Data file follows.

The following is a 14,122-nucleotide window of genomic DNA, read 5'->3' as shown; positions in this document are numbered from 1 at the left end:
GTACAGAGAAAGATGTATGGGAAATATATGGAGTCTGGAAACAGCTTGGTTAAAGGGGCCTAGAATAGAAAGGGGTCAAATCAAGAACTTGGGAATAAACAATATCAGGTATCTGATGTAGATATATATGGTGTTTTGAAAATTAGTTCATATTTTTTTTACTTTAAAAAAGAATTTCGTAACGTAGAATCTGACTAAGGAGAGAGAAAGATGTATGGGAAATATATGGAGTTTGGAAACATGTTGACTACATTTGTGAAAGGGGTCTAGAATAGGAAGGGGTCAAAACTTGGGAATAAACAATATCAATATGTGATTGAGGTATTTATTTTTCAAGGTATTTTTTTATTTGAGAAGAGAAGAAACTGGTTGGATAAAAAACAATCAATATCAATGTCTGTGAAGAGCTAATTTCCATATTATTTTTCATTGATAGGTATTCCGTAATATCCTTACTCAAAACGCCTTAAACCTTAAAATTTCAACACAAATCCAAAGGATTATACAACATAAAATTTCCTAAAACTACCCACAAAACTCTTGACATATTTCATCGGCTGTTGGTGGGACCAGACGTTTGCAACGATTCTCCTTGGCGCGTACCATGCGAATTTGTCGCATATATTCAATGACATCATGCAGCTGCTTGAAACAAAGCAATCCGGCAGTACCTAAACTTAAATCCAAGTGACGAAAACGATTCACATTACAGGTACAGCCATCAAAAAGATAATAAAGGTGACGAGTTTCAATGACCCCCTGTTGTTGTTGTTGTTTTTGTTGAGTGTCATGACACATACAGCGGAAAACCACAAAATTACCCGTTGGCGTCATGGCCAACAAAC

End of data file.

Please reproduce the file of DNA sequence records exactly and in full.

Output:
The following is a 14,122-nucleotide window of genomic DNA, read 5'->3' as shown; positions in this document are numbered from 1 at the left end:
GTACAGAGAAAGATGTATGGGAAATATATGGAGTCTGGAAACAGCTTGGTTAAAGGGGCCTAGAATAGAAAGGGGTCAAATCAAGAACTTGGGAATAAACAATATCAGGTATCTGATGTAGATATATATGGTGTTTTGAAAATTAGTTCATATTTTTTTTACTTTAAAAAAGAATTTCGTAACGTAGAATCTGACTAAGGAGAGAGAAAGATGTATGGGAAATATATGGAGTTTGGAAACATGTTGACTACATTTGTGAAAGGGGTCTAGAATAGGAAGGGGTCAAAACTTGGGAATAAACAATATCAATATGTGATTGAGGTATTTATTTTTCAAGGTATTTTTTTATTTGAGAAGAGAAGAAACTGGTTGGATAAAAAACAATCAATATCAATGTCTGTGAAGAGCTAATTTCCATATTATTTTTCATTGATAGGTATTCCGTAATATCCTTACTCAAAACGCCTTAAACCTTAAAATTTCAACACAAATCCAAAGGATTATACAACATAAAATTTCCTAAAACTACCCACAAAACTCTTGACATATTTCATCGGCTGTTGGTGGGACCAGACGTTTGCAACGATTCTCCTTGGCGCGTACCATGCGAATTTGTCGCATATATTCAATGACATCATGCAGCTGCTTGAAACAAAGCAATCCGGCAGTACCTAAACTTAAATCCAAGTGACGAAAACGATTCACATTACAGGTACAGCCATCAAAAAGATAATAAAGGTGACGAGTTTCAATGACCCCCTGTTGTTGTTGTTGTTTTTGTTGAGTGTCATGACACATACAGCGGAAAACCACAAAATTACCCGTTGGCGTCATGGCCAACAAAC